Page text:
Additionally, the ability to communicate in more than one language is becoming increasingly important, especially today when the integrated global business community is ever more present. Communicating directly with new clients and companies in their native language is one of the first steps to founding a lasting, stable international business relationship. Being able to do this automatically puts any multilingual person miles ahead of his or her peers in the competition for jobs and high-prestige positions. (Leonardo de Valoes; Importance of Language – Why Learning a Second Language is Important; Trinity Washington University).
“Proficiency in French remains a highly sought-after skill among UK employers, with 49 per cent rating it as useful for their organisations.” (Graduate jobs: Best languages to study; Telegraph). According to this survey, French was ranked as #2 from top 10 languages to study to get a job.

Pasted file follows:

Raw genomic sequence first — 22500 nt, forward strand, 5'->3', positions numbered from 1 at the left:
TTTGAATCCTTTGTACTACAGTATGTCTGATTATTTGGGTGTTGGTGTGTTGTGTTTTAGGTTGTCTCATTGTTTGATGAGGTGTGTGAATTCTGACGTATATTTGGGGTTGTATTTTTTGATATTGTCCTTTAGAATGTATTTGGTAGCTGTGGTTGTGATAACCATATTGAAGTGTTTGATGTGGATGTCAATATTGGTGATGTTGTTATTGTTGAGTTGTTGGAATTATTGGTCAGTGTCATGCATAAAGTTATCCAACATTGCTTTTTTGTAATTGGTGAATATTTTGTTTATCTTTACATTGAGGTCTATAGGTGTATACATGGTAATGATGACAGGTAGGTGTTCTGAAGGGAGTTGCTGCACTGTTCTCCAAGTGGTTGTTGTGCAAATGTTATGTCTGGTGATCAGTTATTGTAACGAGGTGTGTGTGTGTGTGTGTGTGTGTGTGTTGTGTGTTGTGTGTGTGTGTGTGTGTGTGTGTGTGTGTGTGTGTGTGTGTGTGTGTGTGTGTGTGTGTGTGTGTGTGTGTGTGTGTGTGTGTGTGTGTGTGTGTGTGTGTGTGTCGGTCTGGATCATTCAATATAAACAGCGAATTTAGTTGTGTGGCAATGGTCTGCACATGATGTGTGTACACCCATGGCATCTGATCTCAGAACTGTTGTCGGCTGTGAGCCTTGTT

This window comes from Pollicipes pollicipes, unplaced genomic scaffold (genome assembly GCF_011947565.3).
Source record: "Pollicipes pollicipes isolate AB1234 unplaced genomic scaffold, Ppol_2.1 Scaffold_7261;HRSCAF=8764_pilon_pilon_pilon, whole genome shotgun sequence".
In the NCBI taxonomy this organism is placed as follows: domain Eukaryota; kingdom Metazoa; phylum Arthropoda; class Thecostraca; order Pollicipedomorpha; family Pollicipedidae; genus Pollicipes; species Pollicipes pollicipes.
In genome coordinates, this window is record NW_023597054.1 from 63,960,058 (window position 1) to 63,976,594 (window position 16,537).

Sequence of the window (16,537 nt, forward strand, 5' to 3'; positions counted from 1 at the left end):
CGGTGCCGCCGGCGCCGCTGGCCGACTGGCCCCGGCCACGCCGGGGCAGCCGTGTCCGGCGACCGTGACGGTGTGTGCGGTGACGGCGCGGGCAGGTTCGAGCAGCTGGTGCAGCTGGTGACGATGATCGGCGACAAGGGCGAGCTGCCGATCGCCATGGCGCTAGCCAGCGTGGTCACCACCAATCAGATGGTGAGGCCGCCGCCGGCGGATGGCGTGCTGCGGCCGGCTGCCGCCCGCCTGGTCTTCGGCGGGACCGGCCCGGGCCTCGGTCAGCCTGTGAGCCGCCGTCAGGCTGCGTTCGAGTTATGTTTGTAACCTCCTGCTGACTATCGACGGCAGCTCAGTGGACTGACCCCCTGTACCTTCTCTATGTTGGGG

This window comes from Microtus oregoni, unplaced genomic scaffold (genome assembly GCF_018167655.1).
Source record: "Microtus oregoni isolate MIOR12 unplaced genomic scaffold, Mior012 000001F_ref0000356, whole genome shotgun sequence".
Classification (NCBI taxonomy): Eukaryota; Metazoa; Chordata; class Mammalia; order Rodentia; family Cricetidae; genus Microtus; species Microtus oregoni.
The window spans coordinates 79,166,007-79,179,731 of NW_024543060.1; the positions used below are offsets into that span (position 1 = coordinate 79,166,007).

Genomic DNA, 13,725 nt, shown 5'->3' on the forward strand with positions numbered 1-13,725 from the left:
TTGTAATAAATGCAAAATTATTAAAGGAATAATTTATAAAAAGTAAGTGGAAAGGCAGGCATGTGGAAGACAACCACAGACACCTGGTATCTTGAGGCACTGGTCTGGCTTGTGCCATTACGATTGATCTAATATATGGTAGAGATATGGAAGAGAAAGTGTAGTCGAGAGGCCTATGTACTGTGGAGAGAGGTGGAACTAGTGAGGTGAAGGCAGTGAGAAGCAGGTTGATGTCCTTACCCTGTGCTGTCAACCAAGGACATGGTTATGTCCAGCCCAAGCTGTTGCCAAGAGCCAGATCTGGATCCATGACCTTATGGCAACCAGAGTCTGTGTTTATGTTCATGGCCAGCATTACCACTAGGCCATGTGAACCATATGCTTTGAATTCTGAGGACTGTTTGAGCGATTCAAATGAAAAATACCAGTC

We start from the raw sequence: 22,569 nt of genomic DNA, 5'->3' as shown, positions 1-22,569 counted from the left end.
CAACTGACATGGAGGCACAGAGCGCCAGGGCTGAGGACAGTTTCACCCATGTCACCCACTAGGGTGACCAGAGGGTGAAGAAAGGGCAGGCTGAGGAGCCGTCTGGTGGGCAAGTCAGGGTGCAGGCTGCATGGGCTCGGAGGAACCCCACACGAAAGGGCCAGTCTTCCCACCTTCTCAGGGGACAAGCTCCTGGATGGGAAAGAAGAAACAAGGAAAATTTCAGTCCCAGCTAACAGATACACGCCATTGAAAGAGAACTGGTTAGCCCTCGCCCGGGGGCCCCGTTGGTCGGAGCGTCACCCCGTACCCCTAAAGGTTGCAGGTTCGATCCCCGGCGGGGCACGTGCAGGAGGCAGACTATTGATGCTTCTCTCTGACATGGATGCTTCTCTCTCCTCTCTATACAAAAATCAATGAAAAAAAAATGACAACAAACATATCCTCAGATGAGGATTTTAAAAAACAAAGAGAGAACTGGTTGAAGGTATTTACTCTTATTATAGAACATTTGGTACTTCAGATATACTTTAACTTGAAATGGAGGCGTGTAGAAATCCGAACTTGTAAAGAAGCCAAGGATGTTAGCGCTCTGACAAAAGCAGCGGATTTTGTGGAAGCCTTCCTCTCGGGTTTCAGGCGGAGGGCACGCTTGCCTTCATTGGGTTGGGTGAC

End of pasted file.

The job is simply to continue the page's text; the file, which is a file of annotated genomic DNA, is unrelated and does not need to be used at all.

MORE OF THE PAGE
Where can I learn French?
Learning French has never been easier. On the market there are many methods that make learning French fun and enjoyable no matter the students age. If you’re just getting started there are great French lessons for beginners programs in Paris, Bordeaux and Montpellier. And teenagers or adventurers who like to combine their studies with excursions will love French immersion programs or french language activities in Juan-les-Pins or Antibes.
As you can see, learning French has many benefits. Whether you want to expand your knowledge with a few French lessons, to further advance your proficiency and improve your career chances with real-life conversations, be a better multitasker or simply make your travels enjoyable and pleasant there are many great French immersions programs for everyone in Paris, Bordeaux, Montpellier and Cote d’Azur coastline.